Stars, relatively speaking, are not very bright, and light from nearby towns, cities, motorways and houses can easily drown out what light you get from the stars – therefore finding yourself a nice, dark, secluded location is a must. Obviously, a cloudless sky is a definite requirement otherwise you won’t be able to see the stars for the cloud!
So, assuming you’ve got all of the above, how do you photograph the stars?
Well, there are a few things that you need to be aware of.
  • Firstly, the stars are always moving in the sky – if your focal length is long (above 30mm or so) or if your shutter speed is slow (between 30 seconds to a minute) then your camera will begin to pick up the stars moving. This is called a ‘star trail’ and may (or may not) be a desired side effect. We’ll come to that later. If you have a wide angle lens (the 18mm on a standard 18-55mm kit lens on a crop sensor camera – or 24mm or wider on full frame is the minimum you want really) then this minimises the movement.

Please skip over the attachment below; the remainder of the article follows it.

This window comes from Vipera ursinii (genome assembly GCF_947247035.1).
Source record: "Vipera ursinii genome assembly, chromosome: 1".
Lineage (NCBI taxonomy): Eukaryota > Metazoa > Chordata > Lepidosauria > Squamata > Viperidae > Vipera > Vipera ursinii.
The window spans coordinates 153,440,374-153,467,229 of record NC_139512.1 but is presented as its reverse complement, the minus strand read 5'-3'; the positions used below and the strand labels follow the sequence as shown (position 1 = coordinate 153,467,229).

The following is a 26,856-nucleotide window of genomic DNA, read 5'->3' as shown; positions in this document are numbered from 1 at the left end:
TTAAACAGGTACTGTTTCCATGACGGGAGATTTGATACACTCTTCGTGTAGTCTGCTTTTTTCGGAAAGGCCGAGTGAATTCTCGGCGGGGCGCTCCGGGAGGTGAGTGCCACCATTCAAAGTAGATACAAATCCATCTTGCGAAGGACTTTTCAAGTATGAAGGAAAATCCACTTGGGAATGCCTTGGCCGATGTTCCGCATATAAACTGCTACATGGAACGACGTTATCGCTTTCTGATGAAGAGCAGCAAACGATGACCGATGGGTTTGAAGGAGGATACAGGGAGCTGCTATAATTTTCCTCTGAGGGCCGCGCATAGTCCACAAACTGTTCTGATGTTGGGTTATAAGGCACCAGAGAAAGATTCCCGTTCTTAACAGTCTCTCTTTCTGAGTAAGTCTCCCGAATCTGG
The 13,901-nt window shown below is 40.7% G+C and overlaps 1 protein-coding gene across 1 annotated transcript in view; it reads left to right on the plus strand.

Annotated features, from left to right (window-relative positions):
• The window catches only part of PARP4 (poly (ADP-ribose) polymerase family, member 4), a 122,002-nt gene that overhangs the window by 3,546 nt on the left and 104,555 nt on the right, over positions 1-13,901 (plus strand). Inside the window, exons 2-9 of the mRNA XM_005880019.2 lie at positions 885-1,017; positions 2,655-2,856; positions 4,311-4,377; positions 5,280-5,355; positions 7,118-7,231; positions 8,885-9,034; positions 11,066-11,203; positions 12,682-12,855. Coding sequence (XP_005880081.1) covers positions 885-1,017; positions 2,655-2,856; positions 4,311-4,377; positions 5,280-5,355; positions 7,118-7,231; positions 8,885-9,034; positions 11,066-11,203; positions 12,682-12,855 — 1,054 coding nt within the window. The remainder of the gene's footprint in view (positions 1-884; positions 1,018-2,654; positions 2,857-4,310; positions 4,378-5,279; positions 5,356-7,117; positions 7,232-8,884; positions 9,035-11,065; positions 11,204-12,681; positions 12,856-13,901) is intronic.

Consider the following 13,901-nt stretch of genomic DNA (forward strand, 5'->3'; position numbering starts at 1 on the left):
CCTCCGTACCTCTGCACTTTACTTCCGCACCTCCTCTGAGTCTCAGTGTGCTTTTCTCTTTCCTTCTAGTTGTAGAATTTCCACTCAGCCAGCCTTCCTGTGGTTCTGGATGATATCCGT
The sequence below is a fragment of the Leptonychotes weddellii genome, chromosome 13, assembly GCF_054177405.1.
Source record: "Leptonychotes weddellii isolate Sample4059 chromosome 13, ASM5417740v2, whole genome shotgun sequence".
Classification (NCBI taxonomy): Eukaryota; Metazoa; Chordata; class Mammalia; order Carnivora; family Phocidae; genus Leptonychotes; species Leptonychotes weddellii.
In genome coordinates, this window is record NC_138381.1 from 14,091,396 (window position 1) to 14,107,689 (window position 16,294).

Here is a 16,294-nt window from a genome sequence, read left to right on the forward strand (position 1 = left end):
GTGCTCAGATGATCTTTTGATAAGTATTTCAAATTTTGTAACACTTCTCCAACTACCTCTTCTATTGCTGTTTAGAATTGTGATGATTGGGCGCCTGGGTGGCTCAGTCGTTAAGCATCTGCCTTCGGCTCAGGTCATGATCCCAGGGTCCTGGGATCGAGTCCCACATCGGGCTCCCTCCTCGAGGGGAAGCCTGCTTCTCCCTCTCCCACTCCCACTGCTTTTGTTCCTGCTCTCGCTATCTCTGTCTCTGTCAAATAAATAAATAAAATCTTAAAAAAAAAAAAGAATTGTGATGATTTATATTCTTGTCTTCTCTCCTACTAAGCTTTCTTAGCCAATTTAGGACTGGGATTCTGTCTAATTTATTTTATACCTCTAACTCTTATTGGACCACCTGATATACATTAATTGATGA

• The next thing to bear in mind is the ISO on your camera and aperture on your lens. You’re shooting at night – it’s pitch black, the stars aren’t that bright – you’re going to need as much light entering your camera as you can possibly get, so you’re going to want an ISO around 1600 and an aperture of f/4 at least.
  • Thirdly, you need to remember that the stars are quite far away, so to have them relatively sharp in your photograph your focus needs to be set towards infinity.
  • And finally, you’re well into long exposure territory, so get your camera mounted on a tripod otherwise all you’re going to photograph is a sea of blur!
So lets get taking some photographs! The first thing you want to do is to take a ‘sighter’ shot – every night is different, so what may work one day may not work the next day, and you always need somewhere to start from, so get your camera out, put it on your tripod, lock it off so it’s nice and secure and get your rough composition, plug in your remote trigger and then put the following settings into your camera…